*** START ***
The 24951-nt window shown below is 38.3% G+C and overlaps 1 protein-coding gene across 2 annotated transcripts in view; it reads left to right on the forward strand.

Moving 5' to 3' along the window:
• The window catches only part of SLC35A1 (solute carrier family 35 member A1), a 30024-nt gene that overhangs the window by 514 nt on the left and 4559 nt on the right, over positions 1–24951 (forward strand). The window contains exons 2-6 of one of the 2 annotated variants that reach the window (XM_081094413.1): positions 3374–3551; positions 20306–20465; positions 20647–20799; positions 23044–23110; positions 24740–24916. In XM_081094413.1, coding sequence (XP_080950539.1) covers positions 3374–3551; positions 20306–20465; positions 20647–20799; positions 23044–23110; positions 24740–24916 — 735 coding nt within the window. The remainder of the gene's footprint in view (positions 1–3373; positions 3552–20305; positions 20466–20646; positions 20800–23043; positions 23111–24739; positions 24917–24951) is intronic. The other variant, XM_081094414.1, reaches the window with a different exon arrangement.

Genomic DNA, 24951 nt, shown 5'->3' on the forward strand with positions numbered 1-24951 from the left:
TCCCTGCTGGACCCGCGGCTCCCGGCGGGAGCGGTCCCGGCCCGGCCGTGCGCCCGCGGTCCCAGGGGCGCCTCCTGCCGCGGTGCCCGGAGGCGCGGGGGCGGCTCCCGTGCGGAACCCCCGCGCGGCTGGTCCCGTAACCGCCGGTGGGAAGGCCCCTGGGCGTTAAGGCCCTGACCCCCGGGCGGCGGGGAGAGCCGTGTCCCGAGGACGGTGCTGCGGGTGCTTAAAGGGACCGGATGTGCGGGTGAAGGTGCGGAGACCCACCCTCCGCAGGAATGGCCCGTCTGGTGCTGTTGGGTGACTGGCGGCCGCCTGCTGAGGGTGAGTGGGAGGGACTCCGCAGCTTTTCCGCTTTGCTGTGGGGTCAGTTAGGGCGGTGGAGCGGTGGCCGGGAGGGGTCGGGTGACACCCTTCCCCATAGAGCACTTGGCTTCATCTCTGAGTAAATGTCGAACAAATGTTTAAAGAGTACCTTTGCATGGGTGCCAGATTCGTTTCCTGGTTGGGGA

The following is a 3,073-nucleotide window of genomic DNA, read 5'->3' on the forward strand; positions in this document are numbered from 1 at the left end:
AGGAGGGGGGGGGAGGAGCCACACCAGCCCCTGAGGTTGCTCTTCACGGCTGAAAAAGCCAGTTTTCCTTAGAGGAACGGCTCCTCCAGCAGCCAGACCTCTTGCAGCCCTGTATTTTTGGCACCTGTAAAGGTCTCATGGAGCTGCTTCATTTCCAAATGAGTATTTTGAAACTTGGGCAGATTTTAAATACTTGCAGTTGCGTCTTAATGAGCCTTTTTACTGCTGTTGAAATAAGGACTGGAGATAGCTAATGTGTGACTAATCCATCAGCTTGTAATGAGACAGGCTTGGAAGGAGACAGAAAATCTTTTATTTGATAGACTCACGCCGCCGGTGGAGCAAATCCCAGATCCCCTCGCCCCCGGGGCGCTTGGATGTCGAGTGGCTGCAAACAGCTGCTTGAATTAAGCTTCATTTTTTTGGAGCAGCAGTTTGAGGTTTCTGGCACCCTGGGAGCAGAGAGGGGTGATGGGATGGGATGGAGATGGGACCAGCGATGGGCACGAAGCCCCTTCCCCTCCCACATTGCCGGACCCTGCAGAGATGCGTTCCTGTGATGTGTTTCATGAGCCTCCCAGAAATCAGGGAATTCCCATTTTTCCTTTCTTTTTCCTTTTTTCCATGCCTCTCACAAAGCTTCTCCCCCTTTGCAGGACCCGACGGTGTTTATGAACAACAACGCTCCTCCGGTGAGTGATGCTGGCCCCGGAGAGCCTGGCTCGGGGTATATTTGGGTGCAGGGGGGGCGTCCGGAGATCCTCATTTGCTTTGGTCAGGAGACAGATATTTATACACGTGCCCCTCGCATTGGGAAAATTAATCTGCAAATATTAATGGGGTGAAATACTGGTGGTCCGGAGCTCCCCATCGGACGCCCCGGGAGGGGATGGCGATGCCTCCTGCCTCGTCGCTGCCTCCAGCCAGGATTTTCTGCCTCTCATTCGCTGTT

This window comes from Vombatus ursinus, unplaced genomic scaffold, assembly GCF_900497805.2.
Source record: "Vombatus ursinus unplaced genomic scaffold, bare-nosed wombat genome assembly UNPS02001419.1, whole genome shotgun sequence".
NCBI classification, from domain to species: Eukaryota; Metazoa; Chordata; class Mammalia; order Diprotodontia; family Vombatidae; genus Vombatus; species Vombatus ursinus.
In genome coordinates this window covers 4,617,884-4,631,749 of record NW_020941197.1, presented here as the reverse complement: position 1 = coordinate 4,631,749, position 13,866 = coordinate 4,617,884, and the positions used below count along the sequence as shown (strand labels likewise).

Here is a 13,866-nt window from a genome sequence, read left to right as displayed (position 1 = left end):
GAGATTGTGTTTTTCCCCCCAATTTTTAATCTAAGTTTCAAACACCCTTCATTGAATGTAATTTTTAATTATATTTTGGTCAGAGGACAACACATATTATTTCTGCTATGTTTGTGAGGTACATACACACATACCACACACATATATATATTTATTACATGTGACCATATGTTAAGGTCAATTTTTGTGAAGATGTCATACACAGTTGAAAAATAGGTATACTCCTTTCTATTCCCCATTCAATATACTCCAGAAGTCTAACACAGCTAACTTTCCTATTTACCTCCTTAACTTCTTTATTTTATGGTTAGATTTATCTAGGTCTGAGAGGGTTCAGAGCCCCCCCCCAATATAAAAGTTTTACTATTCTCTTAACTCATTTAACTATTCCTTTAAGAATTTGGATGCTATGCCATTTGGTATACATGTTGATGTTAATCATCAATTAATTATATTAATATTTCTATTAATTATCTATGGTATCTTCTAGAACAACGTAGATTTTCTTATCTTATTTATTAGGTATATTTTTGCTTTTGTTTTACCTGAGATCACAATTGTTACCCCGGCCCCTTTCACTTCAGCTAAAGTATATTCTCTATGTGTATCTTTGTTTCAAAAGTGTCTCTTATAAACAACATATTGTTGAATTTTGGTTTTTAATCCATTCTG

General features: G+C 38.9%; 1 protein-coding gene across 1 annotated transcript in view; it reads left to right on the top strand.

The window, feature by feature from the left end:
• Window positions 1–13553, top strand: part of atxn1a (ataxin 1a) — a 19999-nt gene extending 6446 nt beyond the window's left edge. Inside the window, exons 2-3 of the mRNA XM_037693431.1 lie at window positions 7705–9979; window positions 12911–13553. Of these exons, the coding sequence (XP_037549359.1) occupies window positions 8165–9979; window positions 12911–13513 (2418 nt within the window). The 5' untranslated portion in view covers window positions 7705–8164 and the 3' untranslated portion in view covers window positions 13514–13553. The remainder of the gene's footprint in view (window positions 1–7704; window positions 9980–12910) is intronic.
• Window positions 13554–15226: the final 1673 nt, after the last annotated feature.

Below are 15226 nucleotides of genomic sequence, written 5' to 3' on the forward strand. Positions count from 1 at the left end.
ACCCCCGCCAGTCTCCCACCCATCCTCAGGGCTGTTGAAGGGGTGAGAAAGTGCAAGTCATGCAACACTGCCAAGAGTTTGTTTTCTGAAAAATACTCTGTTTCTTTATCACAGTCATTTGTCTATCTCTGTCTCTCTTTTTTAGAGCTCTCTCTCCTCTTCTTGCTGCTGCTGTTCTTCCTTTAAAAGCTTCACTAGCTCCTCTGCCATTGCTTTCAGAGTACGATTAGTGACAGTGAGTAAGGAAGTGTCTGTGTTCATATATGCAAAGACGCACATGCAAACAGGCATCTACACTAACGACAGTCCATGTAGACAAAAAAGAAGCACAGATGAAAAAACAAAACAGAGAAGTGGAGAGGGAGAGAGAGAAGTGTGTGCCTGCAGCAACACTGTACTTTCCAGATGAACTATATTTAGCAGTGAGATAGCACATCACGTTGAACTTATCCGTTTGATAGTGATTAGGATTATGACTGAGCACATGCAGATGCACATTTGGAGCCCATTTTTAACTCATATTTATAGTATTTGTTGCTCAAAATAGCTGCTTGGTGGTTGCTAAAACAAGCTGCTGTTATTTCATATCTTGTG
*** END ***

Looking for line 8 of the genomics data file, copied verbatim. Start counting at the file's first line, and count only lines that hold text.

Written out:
This window comes from Vombatus ursinus, unplaced genomic scaffold, assembly GCF_900497805.2.